As power shortages and telecommuting are on the rise, so is the number of residences with standby generators. The ground prong of these receptacles is connected to the generator frame, which is connected to the generator winding neutral point. Consequently, any fault or inadvertent current path between the frame and a phase conductor will cause the receptacle to disconnect. When the premises wiring is connected to the generator, the neutral becomes effectively grounded when the neutral conductors are connected together.
If the service is 480/277V, 3-phase, 4-wire, wye-connected and the generator is permanently installed, you can eliminate the need for neutral switching. If you limit such a service to less than 833kVA, you can solidly connect the generator neutral to the service neutral—the bonding jumper between the main service switchboard neutral and ground bus grounds the service neutral.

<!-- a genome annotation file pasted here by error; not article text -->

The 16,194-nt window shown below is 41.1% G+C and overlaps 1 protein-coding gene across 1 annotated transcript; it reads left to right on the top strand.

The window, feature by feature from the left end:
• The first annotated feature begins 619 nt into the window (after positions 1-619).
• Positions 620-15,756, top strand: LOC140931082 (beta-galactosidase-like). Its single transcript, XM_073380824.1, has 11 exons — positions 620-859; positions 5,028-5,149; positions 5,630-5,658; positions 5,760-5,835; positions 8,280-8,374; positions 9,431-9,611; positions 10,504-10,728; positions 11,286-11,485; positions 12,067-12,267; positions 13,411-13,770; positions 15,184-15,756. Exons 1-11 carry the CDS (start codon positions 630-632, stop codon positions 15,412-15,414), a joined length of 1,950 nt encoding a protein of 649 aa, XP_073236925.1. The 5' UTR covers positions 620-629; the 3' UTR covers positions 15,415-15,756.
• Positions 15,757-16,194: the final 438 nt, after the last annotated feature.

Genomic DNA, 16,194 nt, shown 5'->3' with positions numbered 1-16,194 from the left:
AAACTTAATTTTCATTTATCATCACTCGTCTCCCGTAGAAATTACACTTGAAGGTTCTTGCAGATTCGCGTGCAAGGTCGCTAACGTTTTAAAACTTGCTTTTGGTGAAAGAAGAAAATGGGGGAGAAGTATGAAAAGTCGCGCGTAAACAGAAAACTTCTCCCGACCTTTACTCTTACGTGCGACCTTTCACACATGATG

Ground and switch the neutral. When the service falls under 230.95, you should ground the neutral at each source and switch it where the Code requires ground fault detection coordination. When the service rating equals or exceeds 1,000A (833kVA), 230.95 requires ground fault protection on the service disconnect. What if your load is important enough to justify an alternate power source and transfer switch (Photo)? In that case you may want to expand the ground fault protection scheme to second level branch circuit protection, according to 230.95(C), FPN No.2.